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Death Penalty Information

Thursday, November 08, 2007

Afghanistan: botched executions
Nov. 6

The execution was bloodily botched. And in the confusion Afghans top
criminal escaped

Once the shooting began, it took more than f5 minutes to kill the last of
the 15 condemned men.
Stumbling blindly into one another in the darkness, hooded, shackled and
handcuffed, some had somehow survived the automatic fire from a ten-man
firing squad at almost point-blank range.
However, when the final coup de grace had been applied and the night was
silent again, it was clear that one man was missing. Timur Shah, perhaps
Afghanistan's most infamous criminal, sentenced to die for kidnap, rape
and murder, had escaped in the mle that was the country's 1st official
execution for 3 years.
"It was a grotesque mockery of justice," Sam Zia-Zarifi, Human Rights
Watch research director for Asia, said. "It was cruel and inhuman. The
legal systems in even the wealthiest nations are incapable of providing
justice when it comes to capital punishment. Afghanistan certainly can't."
The slaughter occurred at 9.30pm on October 7 on the eastern outskirts of
Kabul. Only now can the full story be told. The condemned prisoners were
killed in a chaotic, group turkey shoot. And Timur Shah had escaped with
the complicity of corrupt guards.
A 16th man remained alive, hidden among mutinous prisoners in the
notorious Policharki jail in the capital.
The bodies of the slain were so badly mutilated that in some cases
identification was impossible.
The Afghan Attorney-General is investigating claims that some paid for
their execution places to be taken by low-level prisoners.
A senior prosecutor charged with observing the execution, Sarbeland (he
goes by a single name), saw the whole event at first hand. He is the first
witness to describe it publicly in detail. Interviewed by The Timesin the
Attorney-Generals office in Kabul, he said that from the moment he arrived
at Policharki that afternoon, procedures were a shambles.
"I confirmed the condemned prisoners matched the photographs in their
files," he said. "But one was already missing. He had taken refuge among
another group of prisoners in a different wing who put up resistance when
we tried to get him back."
This prisoner, Khayoum, a convicted murderer, still remains at large
within the jail. Authorities, who clearly have lost control of some areas
of the prison, are still puzzling over how best to seize him without
triggering a bloodbath.
The thousands of Soviet-era executions within Policharki had always
occurred in a specialised wing of the jail. The Afghan authorities,
perhaps with the current level of the prison unrest in mind, instead drove
the condemned men in 2 vehicles to Pulegun. Here they ran into their next
The site was near an Afghan national army camp, and the soldiers wanted
nothing to do with the execution and ordered them away.
After hours of failed negotiations, the condemned men were driven to Dog
Fort, a desert site at the foot of a mountain, where dogs were taught to
sniff out mines.
The prisoners were unloaded in darkness and made to stand near a 4ft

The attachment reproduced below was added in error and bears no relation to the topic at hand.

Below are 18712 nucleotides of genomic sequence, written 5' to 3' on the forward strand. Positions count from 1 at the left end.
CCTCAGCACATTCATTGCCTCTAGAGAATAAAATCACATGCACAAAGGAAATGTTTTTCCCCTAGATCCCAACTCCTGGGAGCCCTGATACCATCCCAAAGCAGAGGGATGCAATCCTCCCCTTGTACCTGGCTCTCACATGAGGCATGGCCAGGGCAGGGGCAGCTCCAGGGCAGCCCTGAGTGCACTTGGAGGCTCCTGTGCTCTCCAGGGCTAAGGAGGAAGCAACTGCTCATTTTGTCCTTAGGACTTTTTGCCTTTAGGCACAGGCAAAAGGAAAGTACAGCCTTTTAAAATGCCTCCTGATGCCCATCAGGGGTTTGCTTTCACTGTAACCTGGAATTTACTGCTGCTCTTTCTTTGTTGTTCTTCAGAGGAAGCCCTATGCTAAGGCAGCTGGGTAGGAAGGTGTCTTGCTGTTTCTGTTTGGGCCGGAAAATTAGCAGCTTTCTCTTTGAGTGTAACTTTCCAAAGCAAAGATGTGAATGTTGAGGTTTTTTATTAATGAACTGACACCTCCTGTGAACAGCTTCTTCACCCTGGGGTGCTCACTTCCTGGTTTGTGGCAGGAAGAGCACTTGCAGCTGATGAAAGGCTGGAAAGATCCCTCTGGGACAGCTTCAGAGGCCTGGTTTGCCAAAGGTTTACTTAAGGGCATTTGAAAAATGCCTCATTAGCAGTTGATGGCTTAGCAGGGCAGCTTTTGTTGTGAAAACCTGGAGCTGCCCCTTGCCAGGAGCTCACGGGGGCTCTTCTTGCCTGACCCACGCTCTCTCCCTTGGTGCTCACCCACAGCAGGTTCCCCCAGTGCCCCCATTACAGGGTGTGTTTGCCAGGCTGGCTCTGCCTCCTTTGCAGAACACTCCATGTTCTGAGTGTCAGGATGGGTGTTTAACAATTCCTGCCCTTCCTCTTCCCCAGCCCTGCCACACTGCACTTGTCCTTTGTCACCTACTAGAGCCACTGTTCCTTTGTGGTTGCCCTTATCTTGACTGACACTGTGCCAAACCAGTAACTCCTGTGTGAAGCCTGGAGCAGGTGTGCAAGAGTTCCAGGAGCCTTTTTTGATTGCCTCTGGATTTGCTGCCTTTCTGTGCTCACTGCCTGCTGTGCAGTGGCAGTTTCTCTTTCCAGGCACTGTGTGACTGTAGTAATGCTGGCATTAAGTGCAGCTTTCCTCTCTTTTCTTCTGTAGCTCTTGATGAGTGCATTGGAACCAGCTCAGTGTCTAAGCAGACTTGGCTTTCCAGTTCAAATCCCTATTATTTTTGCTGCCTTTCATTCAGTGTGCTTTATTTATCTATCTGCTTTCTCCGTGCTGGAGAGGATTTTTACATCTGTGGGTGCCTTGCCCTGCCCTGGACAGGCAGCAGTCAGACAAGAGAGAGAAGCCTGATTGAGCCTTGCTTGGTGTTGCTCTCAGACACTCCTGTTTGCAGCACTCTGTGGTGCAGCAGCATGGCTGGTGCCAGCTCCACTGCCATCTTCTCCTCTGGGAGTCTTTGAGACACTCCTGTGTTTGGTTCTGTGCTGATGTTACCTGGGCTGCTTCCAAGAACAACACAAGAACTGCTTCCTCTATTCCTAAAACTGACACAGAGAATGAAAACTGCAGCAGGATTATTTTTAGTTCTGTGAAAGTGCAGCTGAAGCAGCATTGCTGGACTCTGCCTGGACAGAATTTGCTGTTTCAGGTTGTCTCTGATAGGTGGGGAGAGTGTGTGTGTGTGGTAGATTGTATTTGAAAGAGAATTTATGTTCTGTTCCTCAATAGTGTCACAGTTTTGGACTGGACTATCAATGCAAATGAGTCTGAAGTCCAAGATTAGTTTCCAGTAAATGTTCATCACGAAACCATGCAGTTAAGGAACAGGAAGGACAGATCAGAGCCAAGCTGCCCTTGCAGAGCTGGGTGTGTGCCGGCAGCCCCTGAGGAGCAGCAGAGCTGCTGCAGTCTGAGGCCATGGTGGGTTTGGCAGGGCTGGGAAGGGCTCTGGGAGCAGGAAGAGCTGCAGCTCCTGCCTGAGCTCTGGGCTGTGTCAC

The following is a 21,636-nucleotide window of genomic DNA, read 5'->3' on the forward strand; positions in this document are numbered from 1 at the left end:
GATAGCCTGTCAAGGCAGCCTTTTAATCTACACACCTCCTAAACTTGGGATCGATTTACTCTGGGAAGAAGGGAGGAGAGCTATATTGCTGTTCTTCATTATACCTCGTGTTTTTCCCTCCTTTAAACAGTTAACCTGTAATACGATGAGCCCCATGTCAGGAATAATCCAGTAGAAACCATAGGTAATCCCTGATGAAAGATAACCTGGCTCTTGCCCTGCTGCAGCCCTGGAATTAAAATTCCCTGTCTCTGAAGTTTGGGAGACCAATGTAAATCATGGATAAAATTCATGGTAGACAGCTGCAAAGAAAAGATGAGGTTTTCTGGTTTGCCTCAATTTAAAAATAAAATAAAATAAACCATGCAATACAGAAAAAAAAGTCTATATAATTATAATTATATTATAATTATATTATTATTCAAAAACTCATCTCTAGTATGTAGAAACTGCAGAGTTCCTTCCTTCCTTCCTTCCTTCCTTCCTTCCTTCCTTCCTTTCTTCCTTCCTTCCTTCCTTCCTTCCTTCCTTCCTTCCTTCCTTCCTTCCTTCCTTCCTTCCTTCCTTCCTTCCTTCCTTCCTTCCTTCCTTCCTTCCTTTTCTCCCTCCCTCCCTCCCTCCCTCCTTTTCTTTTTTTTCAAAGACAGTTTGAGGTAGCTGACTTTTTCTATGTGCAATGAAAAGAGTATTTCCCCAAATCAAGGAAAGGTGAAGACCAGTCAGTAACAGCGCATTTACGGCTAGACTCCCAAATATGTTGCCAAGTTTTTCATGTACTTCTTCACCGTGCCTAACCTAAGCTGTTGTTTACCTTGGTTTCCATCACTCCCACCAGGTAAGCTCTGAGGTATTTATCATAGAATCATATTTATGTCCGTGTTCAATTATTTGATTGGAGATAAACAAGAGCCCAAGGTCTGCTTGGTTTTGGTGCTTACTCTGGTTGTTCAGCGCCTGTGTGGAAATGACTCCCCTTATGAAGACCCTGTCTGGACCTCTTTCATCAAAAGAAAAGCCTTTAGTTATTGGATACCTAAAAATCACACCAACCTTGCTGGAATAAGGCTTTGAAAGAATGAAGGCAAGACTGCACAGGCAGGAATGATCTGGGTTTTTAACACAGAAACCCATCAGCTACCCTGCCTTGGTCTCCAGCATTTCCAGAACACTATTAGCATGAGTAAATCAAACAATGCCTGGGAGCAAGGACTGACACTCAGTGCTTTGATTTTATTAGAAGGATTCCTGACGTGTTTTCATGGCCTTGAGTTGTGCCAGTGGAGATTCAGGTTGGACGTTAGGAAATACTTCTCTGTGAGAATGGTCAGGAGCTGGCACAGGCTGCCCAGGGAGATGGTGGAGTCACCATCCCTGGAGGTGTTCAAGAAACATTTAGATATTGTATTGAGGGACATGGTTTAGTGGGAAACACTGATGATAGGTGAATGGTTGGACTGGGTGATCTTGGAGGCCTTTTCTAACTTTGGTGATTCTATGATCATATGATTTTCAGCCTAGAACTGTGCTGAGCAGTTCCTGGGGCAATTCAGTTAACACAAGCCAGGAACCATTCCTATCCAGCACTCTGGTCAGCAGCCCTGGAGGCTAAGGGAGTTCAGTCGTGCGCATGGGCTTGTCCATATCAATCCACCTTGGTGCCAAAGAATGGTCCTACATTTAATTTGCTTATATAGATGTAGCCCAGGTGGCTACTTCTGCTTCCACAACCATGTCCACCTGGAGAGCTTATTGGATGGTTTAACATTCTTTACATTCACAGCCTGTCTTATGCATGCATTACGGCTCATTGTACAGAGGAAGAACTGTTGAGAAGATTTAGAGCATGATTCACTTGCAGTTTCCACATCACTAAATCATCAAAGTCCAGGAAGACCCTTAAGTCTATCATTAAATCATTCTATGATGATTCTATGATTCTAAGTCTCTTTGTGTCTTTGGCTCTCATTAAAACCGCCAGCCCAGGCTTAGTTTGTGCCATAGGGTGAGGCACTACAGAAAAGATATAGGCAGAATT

(1.2m) earthen wall. After their sentences were confirmed, their hands
were released, one by one, to sign their wills, before being tied again.
(Many were illiterate and signed by thumb-printing the document.)
It was obvious at this point to Mr Sarbeland that Timur Shah was receiving
different treatment. He had only a narrow blindfold while the other
prisoners were hooded. His hands were tied in front of him, the others'
behind them.
A row then broke out when the condemned men asked to be uncuffed so that
they could pray one last time.
As this went on, Mr Sarbeland said, Timur Shah stepped a few feet away,
ostensibly to urinate. Instead he flung himself over the low wall. Other
prisoners started to run. The shooting began.
"It took between 5 and 10 minutes for them to kill everybody," Mr
Sarbeland said. "Then we went to look for Timur Shah. We searched over a
mile radius, but found nothing."
The bodies were collected. With multiple close-range gunshot wounds, many
had their faces blown off and were unidentifiable. Foreign diplomats
suggested later that some of the bodies had also been bayoneted, though Mr
Sarbeland denied this.
Among the dead, whose crimes ranged from murder to rape and robbery, was
Reza Khan, one of those responsible for the killing of 4 journalists on
the road between Jalalabad and Kabul in November 2001.
3 prison guards have been arrested for complicity in Timur Shah's escape.
Leading the investigation, Mr Sarbeland discovered that one set of
leg-shackle keys was missing perhaps given to Shah before he leapt over
the wall.
The Afghan public has been little disturbed by the controversy. Tired of
criminality, many people say that there should be more executions.
Bloody legacy
The only other official execution since the Taleban was ousted was in
2004 when Abdullah Shah, a military commander, was shot after being jailed
on 20 counts of murder
Before the removal of the Taleban in 2001, executions were considerably
more frequent. The group's strict interpretation of the Koran meant that
the methods of the often public killings were brutal. 3 men convicted of
sodomy in 1998 were ordered to be buried alive under a pile of stones.
They were allowed to live if they survived for 30 minutes.
(source: The Times)
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